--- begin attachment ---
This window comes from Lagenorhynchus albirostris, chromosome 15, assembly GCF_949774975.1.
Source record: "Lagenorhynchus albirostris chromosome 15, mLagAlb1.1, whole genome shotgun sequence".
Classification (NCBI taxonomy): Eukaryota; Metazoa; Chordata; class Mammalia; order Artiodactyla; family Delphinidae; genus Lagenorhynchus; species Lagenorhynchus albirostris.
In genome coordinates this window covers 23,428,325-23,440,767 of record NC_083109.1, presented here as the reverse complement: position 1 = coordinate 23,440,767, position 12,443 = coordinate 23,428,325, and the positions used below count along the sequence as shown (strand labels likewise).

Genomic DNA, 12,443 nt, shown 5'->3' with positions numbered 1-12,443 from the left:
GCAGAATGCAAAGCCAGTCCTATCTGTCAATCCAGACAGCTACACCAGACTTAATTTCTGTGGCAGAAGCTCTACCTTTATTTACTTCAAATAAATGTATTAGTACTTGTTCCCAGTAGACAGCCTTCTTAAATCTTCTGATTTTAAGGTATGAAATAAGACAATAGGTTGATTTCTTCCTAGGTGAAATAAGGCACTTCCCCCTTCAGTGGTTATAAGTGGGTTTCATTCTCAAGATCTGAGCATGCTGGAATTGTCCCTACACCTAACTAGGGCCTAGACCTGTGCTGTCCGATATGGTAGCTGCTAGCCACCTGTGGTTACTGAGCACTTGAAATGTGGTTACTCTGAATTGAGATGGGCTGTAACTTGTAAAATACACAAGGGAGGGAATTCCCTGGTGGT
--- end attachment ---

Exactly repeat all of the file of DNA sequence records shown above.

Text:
This window comes from Lagenorhynchus albirostris, chromosome 15, assembly GCF_949774975.1.
Source record: "Lagenorhynchus albirostris chromosome 15, mLagAlb1.1, whole genome shotgun sequence".
Classification (NCBI taxonomy): Eukaryota; Metazoa; Chordata; class Mammalia; order Artiodactyla; family Delphinidae; genus Lagenorhynchus; species Lagenorhynchus albirostris.
In genome coordinates this window covers 23,428,325-23,440,767 of record NC_083109.1, presented here as the reverse complement: position 1 = coordinate 23,440,767, position 12,443 = coordinate 23,428,325, and the positions used below count along the sequence as shown (strand labels likewise).

Genomic DNA, 12,443 nt, shown 5'->3' with positions numbered 1-12,443 from the left:
GCAGAATGCAAAGCCAGTCCTATCTGTCAATCCAGACAGCTACACCAGACTTAATTTCTGTGGCAGAAGCTCTACCTTTATTTACTTCAAATAAATGTATTAGTACTTGTTCCCAGTAGACAGCCTTCTTAAATCTTCTGATTTTAAGGTATGAAATAAGACAATAGGTTGATTTCTTCCTAGGTGAAATAAGGCACTTCCCCCTTCAGTGGTTATAAGTGGGTTTCATTCTCAAGATCTGAGCATGCTGGAATTGTCCCTACACCTAACTAGGGCCTAGACCTGTGCTGTCCGATATGGTAGCTGCTAGCCACCTGTGGTTACTGAGCACTTGAAATGTGGTTACTCTGAATTGAGATGGGCTGTAACTTGTAAAATACACAAGGGAGGGAATTCCCTGGTGGT